Darren is a senior consulting geophysicist and has been finding oil and gas in Canada for 30 years. He is President of Rockyview GeoServices and is working with some great E&P companies. He started playing with Python to create essential tools for his consulting services, with a focus on quantitative interpretation. Darren graduated from the University of Calgary with a BSc in Geophysics and obtained an MBA from Athabasca University. He is Professional Geophysicist registered with APEGA.

Eirik Larsen


Eirik is a cofounder and director of Earth Science Analytics AS, an AI/geoscience company that provides software and services for integration of Machine Learning in petroleum geoscience workflows, and in E&P decision making processes. He has held various technical and managerial roles in oil companies and consultancy firms in Norway. After completing his Ph.D. in sedimentary geology at the University of Bergen in 2003, he has spent most of his time exploring the Norwegian Continental Shelf, with some stints into field development, and production as well as international exploration in the UK, US, West Africa, and India.

Rob Leckenby


Rob is a geologist who’s passion for fractures and fluid-flow led him to geocomputing during his PhD, but it’s only thanks to the layoffs of 2016 that he decided to learn how to write his own code rather than to rely on others. He stepped into oil and gas in the North Sea with ExxonMobil; became a geomodeller and operations geologist in the Niger Delta with Addax Petroleum; and worked West Africa and the fractured carbonates of the Middle East, doing extensive field work in Iraqi Kurdistan, with Oryx Petroleum. He read Geological Sciences at the University of Leeds and the ETH in Zürich, and has a PhD from Imperial College, London. He now codes for Agile Geoscience and the community using mostly Python and is online at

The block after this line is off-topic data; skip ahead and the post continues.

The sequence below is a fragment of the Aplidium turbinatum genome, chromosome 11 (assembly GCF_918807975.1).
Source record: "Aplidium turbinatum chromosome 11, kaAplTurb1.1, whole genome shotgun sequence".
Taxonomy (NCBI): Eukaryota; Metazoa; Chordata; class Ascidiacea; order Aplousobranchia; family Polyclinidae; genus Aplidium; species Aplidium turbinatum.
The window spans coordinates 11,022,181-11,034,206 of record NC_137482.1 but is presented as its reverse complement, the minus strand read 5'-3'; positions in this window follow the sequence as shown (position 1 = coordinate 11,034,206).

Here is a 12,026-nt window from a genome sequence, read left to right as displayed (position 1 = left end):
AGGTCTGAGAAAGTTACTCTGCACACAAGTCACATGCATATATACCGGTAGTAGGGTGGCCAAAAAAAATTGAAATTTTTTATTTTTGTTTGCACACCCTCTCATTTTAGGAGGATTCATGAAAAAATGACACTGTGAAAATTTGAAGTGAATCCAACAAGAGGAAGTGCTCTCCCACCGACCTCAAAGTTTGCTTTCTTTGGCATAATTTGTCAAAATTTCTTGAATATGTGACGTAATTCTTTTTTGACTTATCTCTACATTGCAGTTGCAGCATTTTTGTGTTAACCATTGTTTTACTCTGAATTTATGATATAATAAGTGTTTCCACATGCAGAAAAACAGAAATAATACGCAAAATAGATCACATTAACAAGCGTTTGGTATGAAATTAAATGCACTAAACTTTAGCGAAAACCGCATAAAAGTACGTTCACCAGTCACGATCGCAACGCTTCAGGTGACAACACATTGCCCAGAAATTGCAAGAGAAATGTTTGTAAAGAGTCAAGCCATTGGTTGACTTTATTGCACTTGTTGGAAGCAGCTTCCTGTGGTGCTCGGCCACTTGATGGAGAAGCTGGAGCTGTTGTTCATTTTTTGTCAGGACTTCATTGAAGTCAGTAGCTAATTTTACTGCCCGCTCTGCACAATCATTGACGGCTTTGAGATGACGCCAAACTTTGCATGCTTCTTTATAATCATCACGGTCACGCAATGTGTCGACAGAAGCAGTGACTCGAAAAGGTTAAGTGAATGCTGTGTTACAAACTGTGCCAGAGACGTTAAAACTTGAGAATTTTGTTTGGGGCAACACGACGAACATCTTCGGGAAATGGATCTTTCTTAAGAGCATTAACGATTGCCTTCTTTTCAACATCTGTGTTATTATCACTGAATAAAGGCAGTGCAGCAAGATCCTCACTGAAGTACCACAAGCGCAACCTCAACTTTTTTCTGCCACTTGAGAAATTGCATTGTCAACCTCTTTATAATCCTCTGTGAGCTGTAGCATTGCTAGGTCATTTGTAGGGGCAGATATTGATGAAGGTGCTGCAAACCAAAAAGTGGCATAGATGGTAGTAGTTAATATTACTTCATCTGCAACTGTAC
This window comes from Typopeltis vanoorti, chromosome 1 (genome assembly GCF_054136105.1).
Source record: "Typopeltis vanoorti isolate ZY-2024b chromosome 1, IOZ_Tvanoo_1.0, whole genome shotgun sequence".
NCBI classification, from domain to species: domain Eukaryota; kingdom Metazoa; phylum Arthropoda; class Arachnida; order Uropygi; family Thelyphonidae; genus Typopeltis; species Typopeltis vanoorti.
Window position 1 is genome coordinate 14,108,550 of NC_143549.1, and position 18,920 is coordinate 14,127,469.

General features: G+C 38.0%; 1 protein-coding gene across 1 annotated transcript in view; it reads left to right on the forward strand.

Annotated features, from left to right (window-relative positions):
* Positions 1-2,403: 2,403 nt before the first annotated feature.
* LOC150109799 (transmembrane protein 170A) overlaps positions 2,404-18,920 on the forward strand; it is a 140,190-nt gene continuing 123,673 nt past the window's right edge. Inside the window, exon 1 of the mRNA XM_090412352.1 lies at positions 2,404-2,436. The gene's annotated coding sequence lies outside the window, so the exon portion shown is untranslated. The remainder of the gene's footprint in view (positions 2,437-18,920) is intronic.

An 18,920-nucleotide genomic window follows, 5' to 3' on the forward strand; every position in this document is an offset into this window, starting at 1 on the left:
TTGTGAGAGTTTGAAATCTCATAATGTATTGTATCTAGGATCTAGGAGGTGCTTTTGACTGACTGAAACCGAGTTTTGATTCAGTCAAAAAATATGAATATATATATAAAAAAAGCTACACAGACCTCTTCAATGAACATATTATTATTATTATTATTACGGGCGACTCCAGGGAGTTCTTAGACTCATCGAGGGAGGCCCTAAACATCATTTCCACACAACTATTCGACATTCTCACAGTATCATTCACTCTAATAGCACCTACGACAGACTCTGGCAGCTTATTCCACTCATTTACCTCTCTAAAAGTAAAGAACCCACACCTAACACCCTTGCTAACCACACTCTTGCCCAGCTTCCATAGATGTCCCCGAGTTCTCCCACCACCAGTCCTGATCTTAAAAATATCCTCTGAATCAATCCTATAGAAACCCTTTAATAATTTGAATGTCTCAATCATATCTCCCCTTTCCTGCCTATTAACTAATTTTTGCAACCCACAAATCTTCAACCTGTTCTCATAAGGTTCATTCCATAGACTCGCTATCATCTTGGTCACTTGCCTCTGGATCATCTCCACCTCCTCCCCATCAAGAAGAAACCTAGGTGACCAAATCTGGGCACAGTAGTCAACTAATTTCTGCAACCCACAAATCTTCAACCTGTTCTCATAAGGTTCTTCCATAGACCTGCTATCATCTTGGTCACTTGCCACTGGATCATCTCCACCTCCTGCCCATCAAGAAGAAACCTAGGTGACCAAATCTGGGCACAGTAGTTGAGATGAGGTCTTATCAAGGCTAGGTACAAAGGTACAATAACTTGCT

John Leeman


John is a geoscientific consultant, designing and producing custom hardware and software. He received a B.S. in meteorology, a B.S. in geophysics, and a minor in mathematics from the University of Oklahoma in 2012 and a PhD in geoscience from Penn State in 2017. John has worked in a variety of fields from gas hydrates to aerospace to earthquake physics, but the common thread has always been developing novel hardware and software to tackle a problem. He believes that by adopting a set of best practices and applying as much rigor to our instruments as we do to our science, we can push the boundaries of research further, faster.

Neil McNaughton


Neil is the publisher and editor of Oil IT Journal. A geophysicist by training he worked for Total, Triton Energy and Beicip-Franlab before starting The Data Room consultancy. He hacks a bit (PHP rather than Python) and writes a lot for Oil IT and also an occasional blog on Contact on

Bill Meneger